Vaccine Deniers: Inside the Dumb, Dangerous New Fad
In San Francisco’s upscale Pacific Heights neighborhood, some 200 students from kindergarten to the eighth grade attend classes at the private San Francisco Waldorf School. On any given afternoon outside of the cheerful, modern white building, parents congregate to wait for their kids. Chit-chat includes the typical fodder like play dates and birthdays, or who was cast in the school play. But occasionally the topic of illness arises — which is where things can take a turn towards the atypical. You might, for instance, hear about “chicken pox parties,” where healthy kids come over to sick kids’ houses to catch the disease.
Of course, there’s a vaccine for chicken pox. It’s been available since 1995, and is part of every state’s recommended vaccine schedule, which the majority of US children receive. But SF Waldorf represents an unusual population: only 35 percent of incoming kindergarteners are up to date on all their vaccinations, one of the lowest rates in San Francisco for a school of its size and vastly lower than the national average of 95 percent. Which puts SF Waldorf firmly in the crosshairs of a national debate.
A vast minority of parents across the country, around 1.8 percent, opt out of vaccines by citing either religious or philosophical reasons. And these non-vaccinators have, in recent years, been the subject of intense media scrutiny. In part, you can blame a former Playboy bunny: Jenny McCarthy, who ABC recently hired as a new host on The View, has waged an ardent, vocal campaign against “toxins” in vaccines that she believes were responsible for causing her son’s autism.
Recent outbreaks of preventable illnesses have only added more fuel to the fire. This year, 16 states have reported cases of measles, making 2013 the second worst year for the disease since 2000. In August, the illness struck 21 people linked to a single Texas megachurch that eschewed vaccinations. And just last week, a new study concluded that vaccine refusals were largely to blame for a 2010 outbreak of whooping cough in California.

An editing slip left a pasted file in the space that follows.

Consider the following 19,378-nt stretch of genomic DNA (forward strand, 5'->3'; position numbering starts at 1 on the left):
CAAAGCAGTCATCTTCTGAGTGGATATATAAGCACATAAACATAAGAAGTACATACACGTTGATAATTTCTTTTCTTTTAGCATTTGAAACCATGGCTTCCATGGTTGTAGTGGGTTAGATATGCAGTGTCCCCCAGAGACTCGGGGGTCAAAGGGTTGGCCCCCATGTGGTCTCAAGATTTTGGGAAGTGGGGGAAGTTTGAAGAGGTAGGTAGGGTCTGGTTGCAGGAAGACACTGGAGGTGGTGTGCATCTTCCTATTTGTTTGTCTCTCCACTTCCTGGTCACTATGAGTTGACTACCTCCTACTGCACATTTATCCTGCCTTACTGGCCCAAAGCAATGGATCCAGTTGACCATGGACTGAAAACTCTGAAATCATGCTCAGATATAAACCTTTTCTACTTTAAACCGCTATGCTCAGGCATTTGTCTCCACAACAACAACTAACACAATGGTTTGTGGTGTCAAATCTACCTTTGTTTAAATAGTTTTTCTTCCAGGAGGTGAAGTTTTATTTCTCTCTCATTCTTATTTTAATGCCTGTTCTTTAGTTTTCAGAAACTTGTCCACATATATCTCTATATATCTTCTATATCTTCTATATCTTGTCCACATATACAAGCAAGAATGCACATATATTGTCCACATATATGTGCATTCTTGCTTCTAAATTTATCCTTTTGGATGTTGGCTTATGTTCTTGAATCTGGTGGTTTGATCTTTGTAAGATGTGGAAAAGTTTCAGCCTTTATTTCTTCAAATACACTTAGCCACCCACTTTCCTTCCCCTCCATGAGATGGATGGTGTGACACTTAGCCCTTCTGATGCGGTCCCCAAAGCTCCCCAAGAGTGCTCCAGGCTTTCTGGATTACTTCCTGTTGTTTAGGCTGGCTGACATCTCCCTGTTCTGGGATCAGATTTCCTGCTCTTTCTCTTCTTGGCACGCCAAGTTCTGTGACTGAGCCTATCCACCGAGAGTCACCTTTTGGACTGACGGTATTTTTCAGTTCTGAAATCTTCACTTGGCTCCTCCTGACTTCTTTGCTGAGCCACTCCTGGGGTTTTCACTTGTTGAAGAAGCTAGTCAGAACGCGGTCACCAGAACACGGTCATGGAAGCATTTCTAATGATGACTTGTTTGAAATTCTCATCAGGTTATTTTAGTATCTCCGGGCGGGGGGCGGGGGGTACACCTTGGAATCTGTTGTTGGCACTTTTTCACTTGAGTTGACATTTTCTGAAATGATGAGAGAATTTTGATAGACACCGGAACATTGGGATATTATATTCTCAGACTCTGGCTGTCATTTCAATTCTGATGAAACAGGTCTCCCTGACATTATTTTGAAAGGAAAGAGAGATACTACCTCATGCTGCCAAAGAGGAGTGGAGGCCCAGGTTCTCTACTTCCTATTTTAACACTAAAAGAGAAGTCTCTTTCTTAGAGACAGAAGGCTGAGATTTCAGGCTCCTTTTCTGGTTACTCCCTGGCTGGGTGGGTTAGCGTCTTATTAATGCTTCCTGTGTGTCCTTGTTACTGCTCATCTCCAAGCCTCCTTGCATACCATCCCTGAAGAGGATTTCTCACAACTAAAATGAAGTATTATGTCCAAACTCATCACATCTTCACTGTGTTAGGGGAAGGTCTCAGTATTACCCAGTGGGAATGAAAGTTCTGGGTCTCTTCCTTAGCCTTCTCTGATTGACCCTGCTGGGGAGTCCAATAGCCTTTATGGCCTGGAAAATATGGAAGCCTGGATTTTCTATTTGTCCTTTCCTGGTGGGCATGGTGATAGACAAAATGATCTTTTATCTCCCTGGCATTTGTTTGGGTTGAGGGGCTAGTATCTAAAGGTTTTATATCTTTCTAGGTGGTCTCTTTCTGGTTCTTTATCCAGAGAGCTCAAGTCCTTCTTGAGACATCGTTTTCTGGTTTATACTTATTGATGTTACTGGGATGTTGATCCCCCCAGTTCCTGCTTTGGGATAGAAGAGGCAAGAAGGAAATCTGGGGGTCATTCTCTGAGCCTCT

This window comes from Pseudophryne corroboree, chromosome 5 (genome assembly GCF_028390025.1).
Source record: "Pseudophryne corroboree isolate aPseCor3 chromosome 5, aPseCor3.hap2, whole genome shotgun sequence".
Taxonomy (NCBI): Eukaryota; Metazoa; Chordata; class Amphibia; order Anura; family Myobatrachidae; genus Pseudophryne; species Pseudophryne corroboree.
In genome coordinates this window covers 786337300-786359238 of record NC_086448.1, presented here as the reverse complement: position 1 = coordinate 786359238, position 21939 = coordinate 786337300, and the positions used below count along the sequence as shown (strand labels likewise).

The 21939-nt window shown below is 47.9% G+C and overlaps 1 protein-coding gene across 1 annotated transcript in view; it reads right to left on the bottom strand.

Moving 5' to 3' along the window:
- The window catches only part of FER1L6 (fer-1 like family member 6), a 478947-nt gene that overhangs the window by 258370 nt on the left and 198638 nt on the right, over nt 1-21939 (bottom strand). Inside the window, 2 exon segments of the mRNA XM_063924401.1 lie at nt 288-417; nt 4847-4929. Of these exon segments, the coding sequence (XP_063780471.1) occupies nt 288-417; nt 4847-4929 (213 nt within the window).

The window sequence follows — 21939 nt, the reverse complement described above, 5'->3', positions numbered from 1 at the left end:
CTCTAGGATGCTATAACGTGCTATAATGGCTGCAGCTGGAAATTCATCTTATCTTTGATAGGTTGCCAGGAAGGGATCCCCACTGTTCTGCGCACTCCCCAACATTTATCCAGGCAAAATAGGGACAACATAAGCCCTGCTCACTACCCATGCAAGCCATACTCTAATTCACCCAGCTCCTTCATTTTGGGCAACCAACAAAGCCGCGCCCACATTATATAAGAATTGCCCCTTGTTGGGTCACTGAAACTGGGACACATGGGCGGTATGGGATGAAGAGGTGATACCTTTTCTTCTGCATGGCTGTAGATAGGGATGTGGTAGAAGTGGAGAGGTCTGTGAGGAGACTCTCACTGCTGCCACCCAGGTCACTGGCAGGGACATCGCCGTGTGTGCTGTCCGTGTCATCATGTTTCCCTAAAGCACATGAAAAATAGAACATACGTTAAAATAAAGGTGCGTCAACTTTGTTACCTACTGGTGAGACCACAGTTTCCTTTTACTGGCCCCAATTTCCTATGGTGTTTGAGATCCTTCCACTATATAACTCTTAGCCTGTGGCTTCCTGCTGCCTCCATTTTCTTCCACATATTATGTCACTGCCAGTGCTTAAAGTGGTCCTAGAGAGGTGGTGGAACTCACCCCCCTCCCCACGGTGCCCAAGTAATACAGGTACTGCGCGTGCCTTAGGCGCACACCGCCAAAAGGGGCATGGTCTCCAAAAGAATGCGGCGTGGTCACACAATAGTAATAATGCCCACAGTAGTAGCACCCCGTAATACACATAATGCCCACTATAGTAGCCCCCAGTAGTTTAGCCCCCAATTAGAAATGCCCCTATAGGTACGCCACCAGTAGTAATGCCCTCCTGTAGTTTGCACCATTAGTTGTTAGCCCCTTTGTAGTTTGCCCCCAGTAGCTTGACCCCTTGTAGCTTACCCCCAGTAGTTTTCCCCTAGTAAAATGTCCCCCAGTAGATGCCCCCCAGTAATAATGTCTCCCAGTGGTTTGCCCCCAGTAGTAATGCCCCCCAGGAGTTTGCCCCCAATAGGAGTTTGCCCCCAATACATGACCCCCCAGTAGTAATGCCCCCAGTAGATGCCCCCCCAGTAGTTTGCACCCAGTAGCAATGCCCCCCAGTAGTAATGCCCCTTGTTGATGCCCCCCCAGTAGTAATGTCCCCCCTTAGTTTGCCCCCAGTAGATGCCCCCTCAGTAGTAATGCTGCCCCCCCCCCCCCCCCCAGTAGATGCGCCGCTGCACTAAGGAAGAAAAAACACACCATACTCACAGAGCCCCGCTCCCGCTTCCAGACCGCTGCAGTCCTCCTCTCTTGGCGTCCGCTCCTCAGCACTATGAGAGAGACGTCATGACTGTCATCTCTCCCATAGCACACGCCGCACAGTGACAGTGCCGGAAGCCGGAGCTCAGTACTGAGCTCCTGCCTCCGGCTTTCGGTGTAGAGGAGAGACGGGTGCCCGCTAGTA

The issue of vaccination invariably provokes polarized debates, often manifesting in online comment sections and on Twitter and Facebook. Often, the levels of savagery and vitriol are on par with those surrounding debates about abortion and gun control. Anti-vaccinators are typically branded as naïve simpletons, while pro-vaccinators are slammed as being reactionary reductionists.
The reality, like most things, is more nuanced. At the SF Waldorf School parents are educated, liberal-leaning, wealthy enough to afford the $20,200 a year for kindergarten, and often working in technology, law, and other white-collar professions that demand critical thinking skills. But some of them are also treating flawed, precarious medical advice as gospel — and disregarding the health of an entire community in so doing. Looking at the decisions of these parents to stray from standard medical advice, and also at the community of doctors and educators who support them, provides a unique window into one of our country’s most taboo topics.